This is one area in which the new rule provides flexibility: now, a patient may give a general consent (also called a “to whom” consent). This allows a general designation of a class of recipients that have a treating provider relationship with the patient, such as “all my past, present and future treating providers.”

The general consent only covers treating providers – other participants in an ACO or HIE, such as health plans, would still have to be designated by name. Moreover, use of a general consent requires a mechanism to determine whether a treating provider relationship exists (or existed) between the patient and each recipient of the information. This again presents challenges. In commentary to the new rule, SAMHSA suggests that an HIE could require participant providers to attest to having a treating provider relationship with a patient, or the HIE might provide a patient portal where patients can designate their treating providers.

Accounting of Disclosures under a General Consent. A provider that uses a consent with a general designation must include a statement on the consent form that the patient is entitled, upon request, to a list of entities to which his or her information has been disclosed pursuant to the general designation. This is another important difference from HIPAA, which does not require an accounting of disclosures for treatment and payment through an HIE. An ACO or HIE that manages disclosures of Part 2 information under a general consent would need to track this information in case the patient requested it.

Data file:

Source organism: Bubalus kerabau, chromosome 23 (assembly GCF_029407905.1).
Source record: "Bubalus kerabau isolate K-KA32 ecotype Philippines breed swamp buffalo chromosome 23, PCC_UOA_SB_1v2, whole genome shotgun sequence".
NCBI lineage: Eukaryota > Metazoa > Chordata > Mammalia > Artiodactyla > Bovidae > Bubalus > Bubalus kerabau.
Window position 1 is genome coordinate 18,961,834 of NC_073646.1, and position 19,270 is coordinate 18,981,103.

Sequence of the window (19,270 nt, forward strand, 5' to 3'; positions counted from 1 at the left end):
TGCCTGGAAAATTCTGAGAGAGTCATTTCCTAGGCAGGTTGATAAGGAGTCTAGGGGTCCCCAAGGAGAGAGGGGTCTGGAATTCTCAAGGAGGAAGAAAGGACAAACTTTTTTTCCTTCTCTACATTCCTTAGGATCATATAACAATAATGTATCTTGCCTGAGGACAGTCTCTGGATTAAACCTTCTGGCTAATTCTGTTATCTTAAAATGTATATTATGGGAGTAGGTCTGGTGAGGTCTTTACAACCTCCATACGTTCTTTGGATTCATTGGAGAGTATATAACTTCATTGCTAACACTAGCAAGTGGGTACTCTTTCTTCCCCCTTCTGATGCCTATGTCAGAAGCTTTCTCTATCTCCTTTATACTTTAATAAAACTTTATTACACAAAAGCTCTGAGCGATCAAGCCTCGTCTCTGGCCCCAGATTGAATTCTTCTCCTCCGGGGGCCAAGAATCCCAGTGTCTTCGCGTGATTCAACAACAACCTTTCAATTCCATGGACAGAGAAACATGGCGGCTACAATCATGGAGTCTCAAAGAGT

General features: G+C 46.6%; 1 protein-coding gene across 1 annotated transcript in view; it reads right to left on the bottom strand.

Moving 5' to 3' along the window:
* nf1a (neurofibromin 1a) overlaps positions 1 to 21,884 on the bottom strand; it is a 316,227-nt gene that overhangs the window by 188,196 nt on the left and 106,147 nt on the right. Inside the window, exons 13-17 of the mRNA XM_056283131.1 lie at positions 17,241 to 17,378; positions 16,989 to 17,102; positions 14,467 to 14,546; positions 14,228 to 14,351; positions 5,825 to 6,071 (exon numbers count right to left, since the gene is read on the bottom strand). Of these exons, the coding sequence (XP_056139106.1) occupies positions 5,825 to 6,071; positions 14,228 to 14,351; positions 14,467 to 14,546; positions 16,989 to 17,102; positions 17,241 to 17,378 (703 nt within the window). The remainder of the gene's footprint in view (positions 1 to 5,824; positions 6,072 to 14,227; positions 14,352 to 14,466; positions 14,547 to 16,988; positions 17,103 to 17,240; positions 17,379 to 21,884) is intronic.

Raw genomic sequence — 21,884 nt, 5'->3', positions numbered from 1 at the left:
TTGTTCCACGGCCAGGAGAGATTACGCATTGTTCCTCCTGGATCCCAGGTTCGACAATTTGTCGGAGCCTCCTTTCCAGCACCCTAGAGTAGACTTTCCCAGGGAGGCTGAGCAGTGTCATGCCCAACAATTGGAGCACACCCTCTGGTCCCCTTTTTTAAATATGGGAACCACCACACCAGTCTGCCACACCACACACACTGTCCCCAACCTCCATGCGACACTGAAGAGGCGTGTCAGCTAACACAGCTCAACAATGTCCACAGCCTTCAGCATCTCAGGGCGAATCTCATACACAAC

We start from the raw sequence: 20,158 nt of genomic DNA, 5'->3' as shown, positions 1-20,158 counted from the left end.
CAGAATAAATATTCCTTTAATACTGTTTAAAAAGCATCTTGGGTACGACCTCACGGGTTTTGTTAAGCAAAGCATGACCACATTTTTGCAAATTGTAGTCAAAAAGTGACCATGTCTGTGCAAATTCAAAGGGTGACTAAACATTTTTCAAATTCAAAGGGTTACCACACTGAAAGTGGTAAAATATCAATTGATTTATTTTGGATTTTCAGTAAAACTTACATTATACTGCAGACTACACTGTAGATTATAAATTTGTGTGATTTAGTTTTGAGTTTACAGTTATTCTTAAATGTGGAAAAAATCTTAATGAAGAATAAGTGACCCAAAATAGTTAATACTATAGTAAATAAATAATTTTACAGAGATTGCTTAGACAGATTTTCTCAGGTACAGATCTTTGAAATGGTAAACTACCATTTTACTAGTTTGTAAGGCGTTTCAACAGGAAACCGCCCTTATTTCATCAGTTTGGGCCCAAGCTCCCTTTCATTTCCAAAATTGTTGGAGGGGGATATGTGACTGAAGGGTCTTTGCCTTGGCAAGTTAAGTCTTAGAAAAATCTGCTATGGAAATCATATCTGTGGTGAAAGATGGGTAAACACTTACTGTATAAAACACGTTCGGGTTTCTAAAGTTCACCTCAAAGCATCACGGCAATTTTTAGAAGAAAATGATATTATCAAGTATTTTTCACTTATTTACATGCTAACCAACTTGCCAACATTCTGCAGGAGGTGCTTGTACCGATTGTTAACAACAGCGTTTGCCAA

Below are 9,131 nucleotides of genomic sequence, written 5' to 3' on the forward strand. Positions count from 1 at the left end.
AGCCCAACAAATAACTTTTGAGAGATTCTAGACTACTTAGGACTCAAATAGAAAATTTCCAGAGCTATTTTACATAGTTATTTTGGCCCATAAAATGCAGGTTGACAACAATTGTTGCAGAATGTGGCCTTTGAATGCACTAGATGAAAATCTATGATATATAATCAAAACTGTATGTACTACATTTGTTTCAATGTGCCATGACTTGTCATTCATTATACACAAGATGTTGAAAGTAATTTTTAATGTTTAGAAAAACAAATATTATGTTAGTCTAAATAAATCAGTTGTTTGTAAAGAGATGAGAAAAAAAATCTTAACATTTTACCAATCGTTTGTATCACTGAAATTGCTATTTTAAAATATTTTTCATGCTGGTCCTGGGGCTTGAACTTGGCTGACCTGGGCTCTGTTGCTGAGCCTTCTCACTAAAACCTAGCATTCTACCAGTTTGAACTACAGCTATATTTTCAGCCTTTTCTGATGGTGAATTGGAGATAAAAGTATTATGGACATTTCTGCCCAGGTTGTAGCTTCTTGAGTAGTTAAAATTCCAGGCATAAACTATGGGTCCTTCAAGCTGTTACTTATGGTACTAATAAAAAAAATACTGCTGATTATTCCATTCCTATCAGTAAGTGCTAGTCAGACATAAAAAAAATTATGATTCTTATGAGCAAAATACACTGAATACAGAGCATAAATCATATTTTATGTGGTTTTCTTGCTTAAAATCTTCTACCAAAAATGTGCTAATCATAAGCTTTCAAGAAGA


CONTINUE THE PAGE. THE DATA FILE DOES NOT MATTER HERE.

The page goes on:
Expiration of Consents. Like a HIPAA authorization, a Part 2 consent must be limited in time. It can have a specific expiration date, event, or condition, and the consent may last no longer than is reasonably necessary to serve the purpose for which it is provided. The regulations do not allow an indefinite consent that lasts until it is revoked. An HIE or ACO would need to have a mechanism to document and act on the expiration of a consent.

Notice to Recipients and Continuing Protection. Like the old rule, the new one requires each disclosure under a patient consent to be accompanied by a written statement to the recipient: